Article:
July 16, 2018 Belén Garijo, CEO Merck Global

Healthy Women Make for Healthy Economies

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It is a fantastic time to get engaged in efforts to achieve gender equality.

Though long in coming, the voices of women are projecting far and wide - even in countries where very few of us would have predicted only a few years ago. Yet, too many women in too many places around the world are still not treated as full-fledged members of society. Despite the progressive movements that are pressing for change, vast inequities remain worldwide.

In many nations, being female still means being born with a life-long disadvantage. Gender affects educational attainment, health status, personal safety, professional success, ability to exercise political power, and social standing.

The suppression of women is unfair and unjust.

It is also a bad investment that hampers the economic prosperity of families, communities and nation states. Evidence abounds that demonstrates this fact and one recent study by McKinsey is particularly telling: In a “full potential” scenario in which women play an identical role in labor markets to that of men, as much as $28 trillion, or 26 percent, could be added to global annual GDP by 2025.

Additionally, decades of studies have traced and quantified the important links between health and economic growth and prosperity. Take Great Britain, for example, research tells us that improvements in health and nutrition explain about 30% of the growth in the economic output of the country between 1800 and 1980. And that a 10% increase in life expectancy generates a 0.4% increase in economic growth. These statistics are compelling.

Data from the International Labor Organization indicates that 865 million of our mothers, daughters and sisters across the globe are not adequately “prepared” through education or “enabled” through sufficient social and political support to engage with the labor market.

In addition, where the health of women is deprioritized, economic growth will fall short of its potential. Yet, healthcare systems in many countries fail women in many ways.

Just to cite one block of evidence: We know that health systems often favor male patients to the detriment of women. For example, treatment guidelines for non-communicable diseases are often created for men and based on men’s symptoms and this can lead to misdiagnoses and delayed treatment for women. The fact that women are much more likely than men to die within a year of a heart attack is astonishing. It is also, as is the case with many gender inequities, preventable. And it is in the best social, human and economic interest of all – countries, the private sector, communities and families - to remedy these inequities.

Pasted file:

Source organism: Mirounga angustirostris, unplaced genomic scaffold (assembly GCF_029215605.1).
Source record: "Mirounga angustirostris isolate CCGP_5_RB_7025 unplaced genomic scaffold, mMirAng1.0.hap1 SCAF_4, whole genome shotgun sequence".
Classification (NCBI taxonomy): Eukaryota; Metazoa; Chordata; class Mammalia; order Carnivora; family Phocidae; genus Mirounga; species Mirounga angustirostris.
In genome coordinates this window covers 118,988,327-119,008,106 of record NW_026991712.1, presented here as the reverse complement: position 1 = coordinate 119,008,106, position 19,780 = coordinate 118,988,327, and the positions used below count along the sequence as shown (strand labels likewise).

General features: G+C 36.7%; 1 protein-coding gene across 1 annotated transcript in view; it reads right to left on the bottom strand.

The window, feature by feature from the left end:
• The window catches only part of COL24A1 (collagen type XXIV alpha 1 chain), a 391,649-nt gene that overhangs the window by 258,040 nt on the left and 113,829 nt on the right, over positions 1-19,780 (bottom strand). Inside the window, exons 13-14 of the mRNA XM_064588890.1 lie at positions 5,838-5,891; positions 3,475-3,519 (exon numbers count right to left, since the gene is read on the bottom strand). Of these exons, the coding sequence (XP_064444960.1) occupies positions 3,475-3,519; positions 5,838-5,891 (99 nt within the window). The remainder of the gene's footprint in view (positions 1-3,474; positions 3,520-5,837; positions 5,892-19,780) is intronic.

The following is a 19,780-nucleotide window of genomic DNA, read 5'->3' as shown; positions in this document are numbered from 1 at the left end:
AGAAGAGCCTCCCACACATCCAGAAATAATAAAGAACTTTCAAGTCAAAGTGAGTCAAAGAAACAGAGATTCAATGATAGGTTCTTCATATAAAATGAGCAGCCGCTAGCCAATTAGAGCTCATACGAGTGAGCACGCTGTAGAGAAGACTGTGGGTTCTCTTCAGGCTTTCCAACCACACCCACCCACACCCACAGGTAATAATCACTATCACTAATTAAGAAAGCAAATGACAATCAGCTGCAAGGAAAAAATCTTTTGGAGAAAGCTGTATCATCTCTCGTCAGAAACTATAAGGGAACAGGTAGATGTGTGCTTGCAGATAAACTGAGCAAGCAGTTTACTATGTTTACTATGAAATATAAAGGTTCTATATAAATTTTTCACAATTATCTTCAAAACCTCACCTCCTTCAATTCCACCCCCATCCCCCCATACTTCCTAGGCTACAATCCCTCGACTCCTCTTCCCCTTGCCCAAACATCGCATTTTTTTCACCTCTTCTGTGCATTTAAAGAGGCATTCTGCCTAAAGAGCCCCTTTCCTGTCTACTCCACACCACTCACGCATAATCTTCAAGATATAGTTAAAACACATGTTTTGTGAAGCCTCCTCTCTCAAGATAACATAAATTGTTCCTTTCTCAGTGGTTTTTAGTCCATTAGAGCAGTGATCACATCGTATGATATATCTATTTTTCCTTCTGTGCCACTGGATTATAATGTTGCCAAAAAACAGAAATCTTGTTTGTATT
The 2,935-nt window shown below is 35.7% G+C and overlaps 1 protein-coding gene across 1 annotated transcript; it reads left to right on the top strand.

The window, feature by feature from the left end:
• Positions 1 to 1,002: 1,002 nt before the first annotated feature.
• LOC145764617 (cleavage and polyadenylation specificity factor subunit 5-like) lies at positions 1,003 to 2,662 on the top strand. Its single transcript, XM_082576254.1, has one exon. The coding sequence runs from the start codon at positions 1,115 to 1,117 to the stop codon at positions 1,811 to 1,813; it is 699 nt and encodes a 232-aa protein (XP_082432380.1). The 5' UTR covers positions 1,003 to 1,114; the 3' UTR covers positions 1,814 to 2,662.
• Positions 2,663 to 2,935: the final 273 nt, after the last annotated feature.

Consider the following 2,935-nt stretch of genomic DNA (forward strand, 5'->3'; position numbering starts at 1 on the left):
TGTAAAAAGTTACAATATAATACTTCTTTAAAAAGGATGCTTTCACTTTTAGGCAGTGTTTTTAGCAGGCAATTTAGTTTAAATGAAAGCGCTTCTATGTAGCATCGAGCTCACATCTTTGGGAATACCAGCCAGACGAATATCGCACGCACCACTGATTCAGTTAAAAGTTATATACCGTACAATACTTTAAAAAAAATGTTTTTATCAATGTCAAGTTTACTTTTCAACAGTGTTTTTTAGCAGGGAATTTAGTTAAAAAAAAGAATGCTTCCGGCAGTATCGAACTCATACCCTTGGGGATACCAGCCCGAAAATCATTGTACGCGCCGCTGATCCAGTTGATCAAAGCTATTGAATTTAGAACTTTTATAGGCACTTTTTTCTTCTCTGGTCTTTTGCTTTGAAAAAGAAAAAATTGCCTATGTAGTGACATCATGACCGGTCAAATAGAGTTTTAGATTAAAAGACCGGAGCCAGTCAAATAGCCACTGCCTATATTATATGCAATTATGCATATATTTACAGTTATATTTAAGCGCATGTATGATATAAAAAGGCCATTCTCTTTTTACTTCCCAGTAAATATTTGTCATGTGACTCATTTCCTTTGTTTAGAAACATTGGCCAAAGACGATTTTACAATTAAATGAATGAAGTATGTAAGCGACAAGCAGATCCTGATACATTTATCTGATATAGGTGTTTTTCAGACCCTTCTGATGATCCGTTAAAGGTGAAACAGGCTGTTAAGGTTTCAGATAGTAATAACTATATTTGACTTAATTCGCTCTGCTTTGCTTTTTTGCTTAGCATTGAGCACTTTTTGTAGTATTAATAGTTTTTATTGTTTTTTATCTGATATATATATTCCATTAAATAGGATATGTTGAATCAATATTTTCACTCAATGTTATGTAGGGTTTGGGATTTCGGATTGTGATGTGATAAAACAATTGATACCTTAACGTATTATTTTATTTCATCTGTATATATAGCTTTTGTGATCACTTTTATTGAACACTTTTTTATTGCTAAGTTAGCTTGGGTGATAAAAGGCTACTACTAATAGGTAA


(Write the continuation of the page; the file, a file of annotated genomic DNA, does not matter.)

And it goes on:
If studies tell us that healthier women are key and essential contributors to healthier economies, why isn’t more being done to safeguard the health of women and girls?

As a longstanding provider of innovative solutions for diseases like multiple sclerosis that affect women disproportionately, our company is proud to be committing resources to better understand how to improve the health and well-being of women around the globe so they can bring prosperity home to their families.

We are restless and relentless in our quest to draw on all our experience and capacity to spearhead initiatives and support policies that can enhance productivity and advance gender equality. This is one of the reasons that we came together with the Asia-Pacific Economic Cooperation in 2014 to establish a public private-partnership called Healthy Women, Healthy Economies (HWHE). As the private sector founder of this initiative, we are immensely proud of the work we undertook with our partners to develop an actionable toolkit and platform that governments, nonprofits and companies can follow to promote the health and economic participation of women.

The initiative’s ambitious agenda and comprehensive approach has been embraced by governments and many other partners.

The HWHE initiative looks at access issues (women as consumers of health care), as well as the interface between women and the production of health care through paid and unpaid work and the impact on women’s economic participation and success in the workplace.

In particular, HWHE is focused on easing and making more equitable the caregiving responsibilities at home - such as childrearing or caring for sick or elderly family members – that are so often entirely placed on women.

My hope is that our efforts will encourage others in the private sector to address the issues of women’s health, whether in partnership with HWHE or as independent actors.

Beyond the arguments of basic decency, we cannot ignore the compelling business evidence which shows how healthy women make for healthy economies.

A world in which gender is no longer a barrier to an individual achieving their full economic, social and political potential is a world in which a rising economic tide will lift all boats – of individuals and families, but also of societies and the companies that do business with them. Everyone benefits when you have a nation of healthy individuals, empowered communities and a healthcare system which works for everyone.

This is the world I would prefer to inhabit.

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